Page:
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All you need to know about your Dumbbell Training Journey


You’ve selected the Dumbbell Gain or Dumbbell Tone Training Journey to lift weights, build muscle, and gain strength. Before you reach for those dumbbells, be sure to familiarize yourself with the below information.

The Fundamentals Of Training With Dumbbells: A Brief Introduction to your Training Journey

This Training Journey is mainly built around a repetition-based structure and includes many of the classic dumbbell lifts such as Dumbbell Bench Presses, Dumbbell Rows, and Goblet Squats - just to name a few.

As a repetition-based Training Journey, this means that you will be given an exercise to perform and a set number of repetitions to complete. For example, you may be given 4 sets of 12 Dumbbell Bench Presses to perform.

Because of this format, we have some recommendations on how many dumbbells you should have available, which weights to use, and how you can determine when it’s time to progress to heavier weights.

Q: How many dumbbells do I need?

A: We recommend a wide range of weights

This Training Journey incorporates various lifts and has several different ranges of repetitions, meaning you’ll need at least several dumbbell weights to choose from, depending on your strength level. Having access to various weights will ensure that you can stimulate your muscles according to the rep-range phase you’re in while trying to get maximum results.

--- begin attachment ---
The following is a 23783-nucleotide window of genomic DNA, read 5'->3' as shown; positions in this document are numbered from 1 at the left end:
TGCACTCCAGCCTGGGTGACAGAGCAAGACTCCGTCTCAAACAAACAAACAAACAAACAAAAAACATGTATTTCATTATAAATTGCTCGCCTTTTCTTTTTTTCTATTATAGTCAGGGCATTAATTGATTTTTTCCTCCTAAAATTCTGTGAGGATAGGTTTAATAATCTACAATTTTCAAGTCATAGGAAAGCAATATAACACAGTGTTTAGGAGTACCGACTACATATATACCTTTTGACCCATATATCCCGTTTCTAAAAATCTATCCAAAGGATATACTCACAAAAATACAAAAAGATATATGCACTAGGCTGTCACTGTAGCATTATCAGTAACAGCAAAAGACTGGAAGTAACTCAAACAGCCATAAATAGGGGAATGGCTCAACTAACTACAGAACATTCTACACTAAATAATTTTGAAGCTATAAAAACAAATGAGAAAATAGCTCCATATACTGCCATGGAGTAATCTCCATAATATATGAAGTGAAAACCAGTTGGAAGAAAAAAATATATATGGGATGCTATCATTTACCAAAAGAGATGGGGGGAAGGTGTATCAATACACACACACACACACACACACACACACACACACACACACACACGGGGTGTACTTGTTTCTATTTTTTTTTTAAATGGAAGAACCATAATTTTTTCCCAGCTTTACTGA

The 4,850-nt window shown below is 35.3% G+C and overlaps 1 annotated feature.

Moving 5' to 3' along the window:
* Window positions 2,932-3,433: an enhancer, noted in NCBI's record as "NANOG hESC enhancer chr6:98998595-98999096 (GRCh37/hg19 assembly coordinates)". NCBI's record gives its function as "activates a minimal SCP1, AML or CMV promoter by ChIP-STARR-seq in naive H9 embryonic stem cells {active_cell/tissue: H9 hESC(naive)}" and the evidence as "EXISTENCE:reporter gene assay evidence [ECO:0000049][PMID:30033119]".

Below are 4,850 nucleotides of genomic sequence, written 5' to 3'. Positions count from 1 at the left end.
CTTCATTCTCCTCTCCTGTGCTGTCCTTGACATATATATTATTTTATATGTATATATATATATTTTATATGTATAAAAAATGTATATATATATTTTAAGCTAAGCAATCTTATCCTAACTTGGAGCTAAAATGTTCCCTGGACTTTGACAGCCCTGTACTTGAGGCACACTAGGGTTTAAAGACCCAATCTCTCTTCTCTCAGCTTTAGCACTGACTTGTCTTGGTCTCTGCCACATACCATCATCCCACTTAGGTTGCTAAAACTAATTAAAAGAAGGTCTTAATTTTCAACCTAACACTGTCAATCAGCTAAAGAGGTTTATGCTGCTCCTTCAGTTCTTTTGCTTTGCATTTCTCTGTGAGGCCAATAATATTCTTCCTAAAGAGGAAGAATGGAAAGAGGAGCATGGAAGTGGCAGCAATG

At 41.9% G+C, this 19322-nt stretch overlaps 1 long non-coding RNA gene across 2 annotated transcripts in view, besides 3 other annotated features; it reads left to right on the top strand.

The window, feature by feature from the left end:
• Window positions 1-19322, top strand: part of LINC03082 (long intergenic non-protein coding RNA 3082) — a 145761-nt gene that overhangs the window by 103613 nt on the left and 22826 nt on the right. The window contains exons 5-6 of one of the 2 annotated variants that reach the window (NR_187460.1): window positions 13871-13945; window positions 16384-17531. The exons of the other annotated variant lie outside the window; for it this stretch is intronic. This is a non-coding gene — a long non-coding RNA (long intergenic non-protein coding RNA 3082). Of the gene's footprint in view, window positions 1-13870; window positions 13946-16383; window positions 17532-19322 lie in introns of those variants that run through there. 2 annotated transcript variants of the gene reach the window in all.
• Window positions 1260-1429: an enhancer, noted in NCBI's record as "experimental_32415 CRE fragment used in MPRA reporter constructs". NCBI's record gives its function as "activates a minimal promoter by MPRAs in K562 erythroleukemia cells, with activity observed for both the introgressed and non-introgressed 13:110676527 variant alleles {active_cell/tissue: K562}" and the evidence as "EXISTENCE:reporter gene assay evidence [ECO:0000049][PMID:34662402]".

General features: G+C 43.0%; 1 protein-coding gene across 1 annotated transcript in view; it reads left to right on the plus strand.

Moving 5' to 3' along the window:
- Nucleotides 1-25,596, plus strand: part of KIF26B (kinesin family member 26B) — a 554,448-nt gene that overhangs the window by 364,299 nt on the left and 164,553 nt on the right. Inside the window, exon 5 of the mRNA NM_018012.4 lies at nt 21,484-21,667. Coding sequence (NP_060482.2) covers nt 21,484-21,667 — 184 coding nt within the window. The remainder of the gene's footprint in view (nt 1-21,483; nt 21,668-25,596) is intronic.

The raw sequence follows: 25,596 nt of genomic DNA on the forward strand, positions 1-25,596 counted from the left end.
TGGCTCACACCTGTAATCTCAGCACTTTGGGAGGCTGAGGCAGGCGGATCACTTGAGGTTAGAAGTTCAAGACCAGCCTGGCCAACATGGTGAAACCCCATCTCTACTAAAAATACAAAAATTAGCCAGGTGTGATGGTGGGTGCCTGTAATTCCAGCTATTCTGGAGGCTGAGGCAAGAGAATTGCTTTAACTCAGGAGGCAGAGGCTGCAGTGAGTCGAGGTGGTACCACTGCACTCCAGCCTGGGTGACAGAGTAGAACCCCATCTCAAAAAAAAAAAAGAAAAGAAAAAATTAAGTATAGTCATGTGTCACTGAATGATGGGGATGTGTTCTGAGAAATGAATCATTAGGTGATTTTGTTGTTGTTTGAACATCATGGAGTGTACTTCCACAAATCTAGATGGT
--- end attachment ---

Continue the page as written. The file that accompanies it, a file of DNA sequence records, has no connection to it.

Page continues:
For example, if your training session is a full-body day consisting of weighted multi-joint exercises like Goblet Squats as well as isolation exercises like Biceps Curls, the amount of weight you’ll be able to lift on the Goblet Squat vs. the Biceps Curls will potentially be quite different. If you have a very limited selection of weights, you could end up having too light of a dumbbell for your Goblet Squats and too heavy of a weight for you to complete all reps of your Biceps Curls. Therefore, we recommend having a wide array of options available, from lighter to heavier weights.

Top tip: Keep a note in your phone about the weights you lift for each exercise. It will help you keep track and make sure you progress.

In the following sections, we discuss how you go about choosing the right weight for a given exercise and its sets and repetitions structure, as well as how you progress in weight over time for a given exercise. We will also give you some tips on how to work around bigger weight gaps between your available dumbbells, keeping in mind you have a broad enough selection, to begin with.

Q: How do I know which weight to use for each exercise?

A: This process is often based on trial and error - keep reading for our top tips

To simplify this discussion, let’s make the following assumptions:

1) one weight is used for all sets of a given exercise

2) every set is performed without any major breaks between each repetition

3) fatigue progressively increases throughout the sets, with the last one being challenging but still doable with good technique

You now think that you can lift at least 30 kg on Goblet Squats for 5 sets of 10 reps with 1 minute rest, but you’re not entirely sure. Let’s use your warmup sets to determine your working weight for a given exercise. Here’s what to do: